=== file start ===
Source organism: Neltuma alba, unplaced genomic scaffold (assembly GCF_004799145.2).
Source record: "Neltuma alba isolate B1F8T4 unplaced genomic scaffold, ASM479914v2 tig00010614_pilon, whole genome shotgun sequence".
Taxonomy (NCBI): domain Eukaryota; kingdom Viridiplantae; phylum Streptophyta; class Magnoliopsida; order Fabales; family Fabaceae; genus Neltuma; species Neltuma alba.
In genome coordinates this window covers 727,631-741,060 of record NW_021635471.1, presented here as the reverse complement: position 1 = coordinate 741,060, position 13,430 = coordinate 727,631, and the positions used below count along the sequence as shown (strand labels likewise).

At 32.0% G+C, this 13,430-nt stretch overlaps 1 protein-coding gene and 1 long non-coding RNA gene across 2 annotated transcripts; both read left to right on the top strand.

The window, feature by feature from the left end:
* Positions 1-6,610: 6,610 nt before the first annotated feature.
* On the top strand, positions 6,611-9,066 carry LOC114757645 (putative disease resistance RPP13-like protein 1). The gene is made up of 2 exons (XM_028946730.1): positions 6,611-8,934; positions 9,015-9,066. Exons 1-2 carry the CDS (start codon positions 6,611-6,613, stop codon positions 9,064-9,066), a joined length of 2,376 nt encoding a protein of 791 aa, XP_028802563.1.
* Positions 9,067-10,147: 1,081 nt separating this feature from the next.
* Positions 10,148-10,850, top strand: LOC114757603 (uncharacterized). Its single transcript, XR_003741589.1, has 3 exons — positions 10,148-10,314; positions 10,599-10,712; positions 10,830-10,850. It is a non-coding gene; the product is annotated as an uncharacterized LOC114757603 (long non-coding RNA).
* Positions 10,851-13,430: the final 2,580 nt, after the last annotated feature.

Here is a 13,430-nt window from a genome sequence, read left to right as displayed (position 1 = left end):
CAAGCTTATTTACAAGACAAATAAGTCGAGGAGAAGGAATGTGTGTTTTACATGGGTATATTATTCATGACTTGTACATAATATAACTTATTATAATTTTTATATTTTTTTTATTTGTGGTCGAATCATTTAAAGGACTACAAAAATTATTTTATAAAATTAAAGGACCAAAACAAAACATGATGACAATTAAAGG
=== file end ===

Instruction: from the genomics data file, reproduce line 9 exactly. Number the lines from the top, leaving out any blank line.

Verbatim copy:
* Positions 9,067-10,147: 1,081 nt separating this feature from the next.